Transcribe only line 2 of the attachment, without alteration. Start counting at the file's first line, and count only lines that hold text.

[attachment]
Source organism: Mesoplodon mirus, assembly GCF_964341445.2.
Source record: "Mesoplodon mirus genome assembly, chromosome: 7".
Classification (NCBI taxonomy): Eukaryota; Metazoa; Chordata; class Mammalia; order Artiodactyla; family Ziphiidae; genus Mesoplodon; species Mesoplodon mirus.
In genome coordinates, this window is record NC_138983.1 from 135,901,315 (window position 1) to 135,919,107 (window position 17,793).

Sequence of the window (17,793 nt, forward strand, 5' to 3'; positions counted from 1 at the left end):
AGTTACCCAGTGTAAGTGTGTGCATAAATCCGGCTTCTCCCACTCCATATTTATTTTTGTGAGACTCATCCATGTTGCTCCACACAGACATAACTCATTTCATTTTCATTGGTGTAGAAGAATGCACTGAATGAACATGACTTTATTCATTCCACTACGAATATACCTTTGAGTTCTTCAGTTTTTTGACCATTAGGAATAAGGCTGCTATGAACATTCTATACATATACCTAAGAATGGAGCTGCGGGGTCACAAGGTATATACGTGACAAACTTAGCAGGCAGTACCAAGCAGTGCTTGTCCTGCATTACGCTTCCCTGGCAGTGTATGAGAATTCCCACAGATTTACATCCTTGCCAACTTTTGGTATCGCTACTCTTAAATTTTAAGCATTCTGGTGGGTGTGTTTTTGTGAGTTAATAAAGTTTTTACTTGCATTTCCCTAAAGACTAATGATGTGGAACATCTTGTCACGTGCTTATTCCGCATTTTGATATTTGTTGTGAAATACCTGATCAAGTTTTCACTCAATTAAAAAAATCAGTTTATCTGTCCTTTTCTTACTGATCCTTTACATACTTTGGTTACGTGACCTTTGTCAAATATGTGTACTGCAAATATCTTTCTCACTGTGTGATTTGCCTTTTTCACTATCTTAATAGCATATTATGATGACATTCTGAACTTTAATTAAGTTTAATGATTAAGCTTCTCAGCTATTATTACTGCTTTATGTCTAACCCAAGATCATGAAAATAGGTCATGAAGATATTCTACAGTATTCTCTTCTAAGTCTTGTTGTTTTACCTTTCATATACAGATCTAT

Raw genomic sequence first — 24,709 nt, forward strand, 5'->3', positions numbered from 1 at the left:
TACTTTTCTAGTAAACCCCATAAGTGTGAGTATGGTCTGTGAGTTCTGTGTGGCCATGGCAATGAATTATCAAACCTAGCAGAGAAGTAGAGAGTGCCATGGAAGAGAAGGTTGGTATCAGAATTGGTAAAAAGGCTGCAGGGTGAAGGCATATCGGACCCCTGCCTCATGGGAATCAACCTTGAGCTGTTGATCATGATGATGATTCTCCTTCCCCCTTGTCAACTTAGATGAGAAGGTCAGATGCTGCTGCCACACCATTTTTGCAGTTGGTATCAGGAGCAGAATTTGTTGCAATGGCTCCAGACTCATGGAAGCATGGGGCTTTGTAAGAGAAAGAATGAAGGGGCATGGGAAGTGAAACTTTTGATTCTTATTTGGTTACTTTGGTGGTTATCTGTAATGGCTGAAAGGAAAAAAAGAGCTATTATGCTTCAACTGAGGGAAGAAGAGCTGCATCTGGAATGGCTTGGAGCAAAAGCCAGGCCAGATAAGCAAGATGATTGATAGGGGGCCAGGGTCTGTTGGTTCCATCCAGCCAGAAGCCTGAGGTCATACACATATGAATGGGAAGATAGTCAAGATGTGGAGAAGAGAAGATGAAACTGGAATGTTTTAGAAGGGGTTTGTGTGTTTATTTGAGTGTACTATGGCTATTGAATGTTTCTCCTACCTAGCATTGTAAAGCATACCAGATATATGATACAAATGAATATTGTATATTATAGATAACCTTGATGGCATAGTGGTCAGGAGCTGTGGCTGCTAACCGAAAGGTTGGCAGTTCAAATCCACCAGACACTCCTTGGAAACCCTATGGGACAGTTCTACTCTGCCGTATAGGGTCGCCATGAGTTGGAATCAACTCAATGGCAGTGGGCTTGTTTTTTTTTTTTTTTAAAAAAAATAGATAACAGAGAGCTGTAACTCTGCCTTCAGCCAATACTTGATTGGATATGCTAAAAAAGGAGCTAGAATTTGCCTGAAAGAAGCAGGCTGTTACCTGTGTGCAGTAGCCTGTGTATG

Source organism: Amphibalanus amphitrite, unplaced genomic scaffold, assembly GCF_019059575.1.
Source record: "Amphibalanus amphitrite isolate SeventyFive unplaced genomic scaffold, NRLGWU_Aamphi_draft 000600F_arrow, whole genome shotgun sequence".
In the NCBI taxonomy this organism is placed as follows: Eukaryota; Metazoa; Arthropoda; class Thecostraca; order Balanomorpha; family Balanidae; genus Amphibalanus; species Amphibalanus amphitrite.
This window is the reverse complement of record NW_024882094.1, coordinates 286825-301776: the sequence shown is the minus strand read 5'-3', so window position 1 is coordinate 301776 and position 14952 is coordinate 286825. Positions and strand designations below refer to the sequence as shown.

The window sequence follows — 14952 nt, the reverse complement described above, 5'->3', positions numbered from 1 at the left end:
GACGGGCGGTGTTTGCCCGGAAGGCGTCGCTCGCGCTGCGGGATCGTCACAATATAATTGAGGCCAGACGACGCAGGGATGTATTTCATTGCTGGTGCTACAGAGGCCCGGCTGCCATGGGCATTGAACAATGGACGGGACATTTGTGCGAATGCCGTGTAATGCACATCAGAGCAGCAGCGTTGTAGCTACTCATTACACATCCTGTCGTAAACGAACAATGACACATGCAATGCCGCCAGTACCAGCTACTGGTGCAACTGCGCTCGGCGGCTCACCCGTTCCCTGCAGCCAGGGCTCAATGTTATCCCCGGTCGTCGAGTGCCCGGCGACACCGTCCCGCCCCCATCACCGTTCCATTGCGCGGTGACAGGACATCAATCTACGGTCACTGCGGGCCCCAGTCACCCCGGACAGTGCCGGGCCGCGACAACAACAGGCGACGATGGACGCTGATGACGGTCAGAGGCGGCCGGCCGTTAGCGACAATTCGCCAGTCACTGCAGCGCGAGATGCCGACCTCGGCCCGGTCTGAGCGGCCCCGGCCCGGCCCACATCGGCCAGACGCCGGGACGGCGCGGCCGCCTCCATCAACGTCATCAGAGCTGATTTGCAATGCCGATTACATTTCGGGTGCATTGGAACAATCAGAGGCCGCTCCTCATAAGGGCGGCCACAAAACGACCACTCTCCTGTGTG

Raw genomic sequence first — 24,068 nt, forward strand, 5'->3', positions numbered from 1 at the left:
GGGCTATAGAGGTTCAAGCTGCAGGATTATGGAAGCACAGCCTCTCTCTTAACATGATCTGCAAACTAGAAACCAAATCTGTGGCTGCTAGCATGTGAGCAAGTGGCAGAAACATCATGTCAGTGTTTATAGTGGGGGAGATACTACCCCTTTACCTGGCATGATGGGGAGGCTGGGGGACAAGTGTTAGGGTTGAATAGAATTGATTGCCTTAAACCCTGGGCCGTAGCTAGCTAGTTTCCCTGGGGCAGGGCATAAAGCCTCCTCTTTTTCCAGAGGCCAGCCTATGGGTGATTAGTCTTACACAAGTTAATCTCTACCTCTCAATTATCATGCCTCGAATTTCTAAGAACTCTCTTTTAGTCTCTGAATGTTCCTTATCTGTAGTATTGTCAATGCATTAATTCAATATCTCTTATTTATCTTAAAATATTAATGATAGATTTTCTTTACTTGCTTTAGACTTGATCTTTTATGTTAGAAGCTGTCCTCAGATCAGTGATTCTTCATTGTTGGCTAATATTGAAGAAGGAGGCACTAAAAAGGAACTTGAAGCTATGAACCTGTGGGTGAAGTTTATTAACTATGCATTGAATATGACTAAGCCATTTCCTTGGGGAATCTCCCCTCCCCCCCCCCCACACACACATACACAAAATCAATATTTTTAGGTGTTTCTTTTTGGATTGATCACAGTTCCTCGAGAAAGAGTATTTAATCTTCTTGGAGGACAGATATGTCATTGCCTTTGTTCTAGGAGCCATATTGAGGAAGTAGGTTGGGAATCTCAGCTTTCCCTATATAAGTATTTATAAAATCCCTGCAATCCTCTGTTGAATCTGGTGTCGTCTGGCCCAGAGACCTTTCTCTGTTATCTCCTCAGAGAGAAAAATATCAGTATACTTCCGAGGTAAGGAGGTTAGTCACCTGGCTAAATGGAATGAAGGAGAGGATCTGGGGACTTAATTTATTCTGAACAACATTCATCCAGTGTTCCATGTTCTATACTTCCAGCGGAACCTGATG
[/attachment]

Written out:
Source record: "Mesoplodon mirus genome assembly, chromosome: 7".